Bedroom intimacy in itself can facilitate bonding between interested parties. But once it’s over, the levels of oxytocin in all parties involved tend to drop. To maintain the strength of bonding through that hormone, intimate partners can cuddle after their nighttime activities, retaining the intimacy and giving them positive thinking boosts.
3. Cuddling Makes You Resistant To Anxiety And Depression
Cuddling activates a part of the body known as the parasympathetic nervous system. Clinical psychologist and psychology professor James Cordova, Ph.D., states that this activation leads to relaxed, settled feelings of ease and relaxation.
In turn, this can help the body better cope with emotions about sadness and anxiety. In people without mental disorders, this is already helpful. But in those with anxiety and depression, it’s even more beneficial!
The positive thinking you can gain from the serenity brought about by cuddling enables you to fight the worst symptoms of depression and anxiety. You’ll become resistant to the increased severity of these disorders or from developing them at all if you don’t have them.
4. Cuddling Helps You Sleep
When you cuddle, you’re able to feel a little more relaxed naturally. This can enable you to fall asleep more quickly, says researcher, immunologist, and professor Lina Velikova, MD. She adds that this allows the body to receive improved restorative sleep or deep sleep.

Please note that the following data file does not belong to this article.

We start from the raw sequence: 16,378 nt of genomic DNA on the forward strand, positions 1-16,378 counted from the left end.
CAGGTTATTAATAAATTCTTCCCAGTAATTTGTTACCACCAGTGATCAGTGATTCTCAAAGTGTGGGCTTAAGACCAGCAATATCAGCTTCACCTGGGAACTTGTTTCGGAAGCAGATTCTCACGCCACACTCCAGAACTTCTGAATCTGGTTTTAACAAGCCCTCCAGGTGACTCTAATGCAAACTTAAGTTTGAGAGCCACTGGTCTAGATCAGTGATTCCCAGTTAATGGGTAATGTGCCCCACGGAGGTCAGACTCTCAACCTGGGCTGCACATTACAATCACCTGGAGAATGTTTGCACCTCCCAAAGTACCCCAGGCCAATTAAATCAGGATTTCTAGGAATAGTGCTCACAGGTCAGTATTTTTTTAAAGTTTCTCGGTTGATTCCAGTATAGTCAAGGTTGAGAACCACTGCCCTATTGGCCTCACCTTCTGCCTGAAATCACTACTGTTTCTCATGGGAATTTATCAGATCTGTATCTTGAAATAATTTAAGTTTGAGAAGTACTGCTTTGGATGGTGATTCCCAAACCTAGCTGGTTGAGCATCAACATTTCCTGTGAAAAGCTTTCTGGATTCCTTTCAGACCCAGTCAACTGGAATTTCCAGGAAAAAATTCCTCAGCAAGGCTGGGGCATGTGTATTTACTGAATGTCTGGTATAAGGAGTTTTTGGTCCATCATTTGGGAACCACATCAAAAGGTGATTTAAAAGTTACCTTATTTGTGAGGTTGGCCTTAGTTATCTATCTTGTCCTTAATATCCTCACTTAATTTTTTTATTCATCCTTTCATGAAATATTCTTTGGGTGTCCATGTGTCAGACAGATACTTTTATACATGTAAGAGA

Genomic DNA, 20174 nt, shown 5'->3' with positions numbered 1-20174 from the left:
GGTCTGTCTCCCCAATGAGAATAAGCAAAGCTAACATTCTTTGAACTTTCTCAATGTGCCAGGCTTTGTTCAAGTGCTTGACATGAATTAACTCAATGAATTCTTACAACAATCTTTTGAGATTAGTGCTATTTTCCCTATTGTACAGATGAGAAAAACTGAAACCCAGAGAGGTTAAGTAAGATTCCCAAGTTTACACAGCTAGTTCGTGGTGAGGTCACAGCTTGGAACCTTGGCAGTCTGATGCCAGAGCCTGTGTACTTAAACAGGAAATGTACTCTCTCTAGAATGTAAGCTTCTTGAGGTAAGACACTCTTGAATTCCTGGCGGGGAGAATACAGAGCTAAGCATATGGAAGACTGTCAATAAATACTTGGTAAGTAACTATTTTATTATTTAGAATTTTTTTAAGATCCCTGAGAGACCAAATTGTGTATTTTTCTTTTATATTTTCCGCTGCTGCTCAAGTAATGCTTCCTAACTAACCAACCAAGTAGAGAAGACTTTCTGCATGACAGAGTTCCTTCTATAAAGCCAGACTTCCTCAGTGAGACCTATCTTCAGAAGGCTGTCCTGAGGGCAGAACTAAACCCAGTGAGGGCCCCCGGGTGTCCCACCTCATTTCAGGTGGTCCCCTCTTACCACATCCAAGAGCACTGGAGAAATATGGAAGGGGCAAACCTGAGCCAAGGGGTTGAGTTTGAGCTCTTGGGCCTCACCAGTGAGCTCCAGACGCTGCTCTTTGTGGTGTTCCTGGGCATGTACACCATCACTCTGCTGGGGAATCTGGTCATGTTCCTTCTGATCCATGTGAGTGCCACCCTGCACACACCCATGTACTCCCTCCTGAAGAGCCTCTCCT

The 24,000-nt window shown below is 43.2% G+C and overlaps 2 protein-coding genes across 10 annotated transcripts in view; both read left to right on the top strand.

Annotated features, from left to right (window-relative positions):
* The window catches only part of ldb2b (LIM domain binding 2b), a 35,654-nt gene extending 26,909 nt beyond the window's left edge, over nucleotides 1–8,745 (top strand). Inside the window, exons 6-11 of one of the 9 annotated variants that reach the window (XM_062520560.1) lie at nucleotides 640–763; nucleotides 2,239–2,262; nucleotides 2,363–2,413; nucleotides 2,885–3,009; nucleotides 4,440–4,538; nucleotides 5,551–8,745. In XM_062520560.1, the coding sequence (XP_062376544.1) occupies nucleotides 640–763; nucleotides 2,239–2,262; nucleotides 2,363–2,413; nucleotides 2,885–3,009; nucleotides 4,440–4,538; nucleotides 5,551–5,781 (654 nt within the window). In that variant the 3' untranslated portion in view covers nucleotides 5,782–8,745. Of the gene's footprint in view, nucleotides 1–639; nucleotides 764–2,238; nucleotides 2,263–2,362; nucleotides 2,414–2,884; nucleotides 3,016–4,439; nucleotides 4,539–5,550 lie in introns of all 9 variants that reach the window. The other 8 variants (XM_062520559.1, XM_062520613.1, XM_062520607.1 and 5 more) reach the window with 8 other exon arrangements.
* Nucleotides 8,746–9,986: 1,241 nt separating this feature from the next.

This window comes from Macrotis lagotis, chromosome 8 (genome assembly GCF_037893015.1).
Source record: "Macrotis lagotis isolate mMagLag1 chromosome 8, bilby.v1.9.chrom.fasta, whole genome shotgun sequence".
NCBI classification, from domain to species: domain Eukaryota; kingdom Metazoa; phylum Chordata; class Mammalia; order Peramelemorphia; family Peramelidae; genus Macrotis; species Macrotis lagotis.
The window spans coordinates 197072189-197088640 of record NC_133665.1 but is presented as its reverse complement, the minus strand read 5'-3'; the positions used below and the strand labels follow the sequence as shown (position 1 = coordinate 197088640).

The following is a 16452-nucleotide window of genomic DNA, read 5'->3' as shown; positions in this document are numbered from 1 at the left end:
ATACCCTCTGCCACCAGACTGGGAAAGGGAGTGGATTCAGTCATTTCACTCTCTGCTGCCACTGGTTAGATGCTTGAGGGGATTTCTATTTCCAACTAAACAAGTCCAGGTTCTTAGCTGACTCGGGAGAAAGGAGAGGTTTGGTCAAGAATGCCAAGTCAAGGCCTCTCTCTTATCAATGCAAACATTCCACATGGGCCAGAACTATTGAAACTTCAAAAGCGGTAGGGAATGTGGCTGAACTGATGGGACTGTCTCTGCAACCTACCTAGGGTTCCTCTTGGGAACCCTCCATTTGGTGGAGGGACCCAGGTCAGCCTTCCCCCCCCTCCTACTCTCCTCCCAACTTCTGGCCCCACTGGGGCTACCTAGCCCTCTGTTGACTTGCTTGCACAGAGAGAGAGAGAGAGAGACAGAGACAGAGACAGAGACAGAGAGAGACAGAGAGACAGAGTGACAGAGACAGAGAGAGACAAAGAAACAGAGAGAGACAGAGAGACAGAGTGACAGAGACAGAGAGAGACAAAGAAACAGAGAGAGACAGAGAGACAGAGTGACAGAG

Deep sleep, also known as rapid-eye-movement (REM) rest, is crucial to mental health. A lack of it can lead to:
- Emotional dysregulation
- Hormonal fluctuations
In other words, without REM sleep, your psychological state goes downhill.
Luckily, cuddling will likely be able to help you sleep better! This is even psychologically backed by research. A study that looked at this, titled “Bed-Sharing in Couples Is Associated With Increased and Stabilized REM Sleep and Sleep-Stage Synchronization,” found that healthy young couples would be able to experience better REM sleep when cuddling, even if they moved more in potentially disruptive ways during sleep.
Interestingly, this research found that your body can be less relaxed when you sleep with someone or cuddle with someone, but your brain remains just as calm, if not more so. So even if you or your partner tend to be fussy sleepers, trying to cuddle as you drift off for the night may ensure that you get the deep sleep you need for mental health!
5. Cuddling Releases Oxytocin
We’ve mentioned in passing why oxytocin from cuddling helps with certain aspects of mental health. But even more importantly, we should look at how oxytocin on its own is capable of improving one’s psychological state.
Licensed professional counselor Sarah Watson talks about how most of the cuddling’s benefits are related to the increased oxytocin because it’s a feel-good neurotransmitter. It’s basically a free and easy way to release positive chemicals that balance your mood and make you happier.
This is also why oxytocin is known as the “cuddle hormone.” It rises whenever you sit near to, hug, or touch others, especially when it’s people you love or care about. Oxytocin helps:
- Reduce stress levels
- Produce happy emotions
- Improve positive thinking
- Reduce blood pressure
- Balance norepinephrine, the stress hormone
6. Being Touch-Starved Is Harmful
It’s completely okay not to enjoy physical contact most of the time. But ultimately and utterly, abstaining from it is impossibly bad for your health! Cordova discusses the concept of touch-starvation, which means you lack any physical affection, whether given or received, at all.